Dave Hyde Sun Sentinel Columnisthttp://www.sun-sentinel.com/sports/miam ... ?track=rss
6:00 p.m. EST, February 20, 2014
When Miami Dolphins offensive lineman Richie Incognito, Mike Pouncey and John Jerry threw racial taunts at the team's assistant trainer last season, head trainer Kevin O'Neill did not stand idly by, as NFL investigator Ted Wells released in his report on the Miami Dolphins' locker room culture last Friday.
Nor, according to a source, did O'Neill, "allegedly [laugh] at some of the racial insults," as the report said, a claim even Wells seemed unsure of as the murky word, "allegedly" suggests.
O'Neill, the source says, did not hear any taunts. But when word of them reached him, O'Neill pulled Japanese-born assistant trainer, Naohisa Inoue, into his office, closed the door and talked directly to him.
"How do you want to handle this?" O'Neill asked Inoue. "Do you want to handle this yourself? Or do you want me to intervene?"
Inoue said he would take care of it. The next time Incognito started in on a racial taunt, Inoue told him to shut up using two expletives.
Incognito immediately apologized to Inoue, the source says. Incognito explained to the assistant trainer he didn't understand he had crossed the line between a locker-room joke and a racial taunt.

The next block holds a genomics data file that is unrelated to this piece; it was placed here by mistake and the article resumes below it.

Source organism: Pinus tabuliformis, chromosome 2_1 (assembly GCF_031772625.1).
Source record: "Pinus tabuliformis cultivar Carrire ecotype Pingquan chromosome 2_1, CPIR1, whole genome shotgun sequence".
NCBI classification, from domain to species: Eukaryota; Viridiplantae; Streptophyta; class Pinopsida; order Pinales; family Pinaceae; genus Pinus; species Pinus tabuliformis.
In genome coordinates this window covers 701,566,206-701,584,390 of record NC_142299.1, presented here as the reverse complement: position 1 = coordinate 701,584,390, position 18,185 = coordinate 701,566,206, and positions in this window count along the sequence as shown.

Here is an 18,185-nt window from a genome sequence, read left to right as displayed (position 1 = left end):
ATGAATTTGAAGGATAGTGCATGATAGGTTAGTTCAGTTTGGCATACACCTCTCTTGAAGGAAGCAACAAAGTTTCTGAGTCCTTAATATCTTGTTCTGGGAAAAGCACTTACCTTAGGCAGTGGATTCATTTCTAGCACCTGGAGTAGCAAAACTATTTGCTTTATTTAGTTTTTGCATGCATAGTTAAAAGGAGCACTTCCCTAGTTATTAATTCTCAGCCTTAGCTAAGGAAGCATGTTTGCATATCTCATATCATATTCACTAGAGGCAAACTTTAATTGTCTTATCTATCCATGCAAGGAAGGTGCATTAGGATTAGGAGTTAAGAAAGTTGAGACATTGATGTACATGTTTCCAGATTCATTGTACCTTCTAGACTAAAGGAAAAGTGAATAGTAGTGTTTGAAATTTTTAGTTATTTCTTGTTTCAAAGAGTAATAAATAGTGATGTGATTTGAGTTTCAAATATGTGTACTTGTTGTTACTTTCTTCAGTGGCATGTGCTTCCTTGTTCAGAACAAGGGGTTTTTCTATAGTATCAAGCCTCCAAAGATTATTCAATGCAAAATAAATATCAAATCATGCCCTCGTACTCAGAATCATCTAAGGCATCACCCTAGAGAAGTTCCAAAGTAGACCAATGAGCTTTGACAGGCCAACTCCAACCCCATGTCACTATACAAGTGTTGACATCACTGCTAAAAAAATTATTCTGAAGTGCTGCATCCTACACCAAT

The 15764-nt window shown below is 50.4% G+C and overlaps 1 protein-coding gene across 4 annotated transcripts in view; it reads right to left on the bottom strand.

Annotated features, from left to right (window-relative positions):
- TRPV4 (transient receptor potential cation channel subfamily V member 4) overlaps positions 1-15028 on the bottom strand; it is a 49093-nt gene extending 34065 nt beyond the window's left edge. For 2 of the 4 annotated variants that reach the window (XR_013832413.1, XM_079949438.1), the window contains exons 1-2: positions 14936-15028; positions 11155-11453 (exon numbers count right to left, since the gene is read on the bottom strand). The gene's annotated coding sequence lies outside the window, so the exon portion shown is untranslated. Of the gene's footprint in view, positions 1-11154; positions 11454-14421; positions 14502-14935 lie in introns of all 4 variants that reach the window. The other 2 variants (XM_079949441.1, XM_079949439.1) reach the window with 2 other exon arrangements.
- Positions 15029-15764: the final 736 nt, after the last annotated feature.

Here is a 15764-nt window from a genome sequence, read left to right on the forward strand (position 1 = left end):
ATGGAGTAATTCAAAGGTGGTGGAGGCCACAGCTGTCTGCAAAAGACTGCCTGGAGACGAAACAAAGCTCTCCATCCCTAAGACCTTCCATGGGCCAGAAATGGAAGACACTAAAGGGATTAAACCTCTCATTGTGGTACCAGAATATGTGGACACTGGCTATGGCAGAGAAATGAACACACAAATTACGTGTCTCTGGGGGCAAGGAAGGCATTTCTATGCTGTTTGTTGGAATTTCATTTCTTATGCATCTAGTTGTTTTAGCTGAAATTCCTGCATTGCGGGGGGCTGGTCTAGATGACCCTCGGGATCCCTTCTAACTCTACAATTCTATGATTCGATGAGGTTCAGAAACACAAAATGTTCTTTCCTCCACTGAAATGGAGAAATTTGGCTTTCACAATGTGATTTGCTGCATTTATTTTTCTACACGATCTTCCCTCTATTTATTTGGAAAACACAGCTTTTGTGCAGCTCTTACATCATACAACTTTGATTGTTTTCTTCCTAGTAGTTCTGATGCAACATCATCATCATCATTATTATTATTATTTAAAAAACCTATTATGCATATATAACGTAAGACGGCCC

This wasn't in the Wells Report. ...
"There was a lot of pressure to fire Kevin," a second source said.
Pressure from the league?
"Yep," the source said.
That's because O'Neill didn't play ball with Wells. O'Neill seemed to have problems with the investigation that cut directly to his job. He doesn't simply treat players' injuries. He has a team of psychologists, psychiatrists and drug counselors to help players, including Martin.
O'Neill felt bound by the Federal Health Insurance and Portability and Accountability Act (HIPAA) law that prevents the release of private medical information to independent parties, his former boss at the University of Miami, Dallas Cowboys and Dolphins, Jimmy Johnson tweeted.
O'Neill wasn't alone in struggling with the Wells investigation. Inoue, for instance, "implied that he could not be candid with us because he was concerned about losing the trust of the players, which he felt would compromise his ability to perform his job," the report said. ...
Before meeting with Wells, the source said, O'Neill had asked Aponte if he needed a lawyer. Aponte, a lawyer, said he didn't. When he was fired on Wednesday, O'Neill was silent. Aponte asked if he had any questions.
"Talk to my lawyer," he said.
This story isn't over. Nor, it seems, is the ugliness.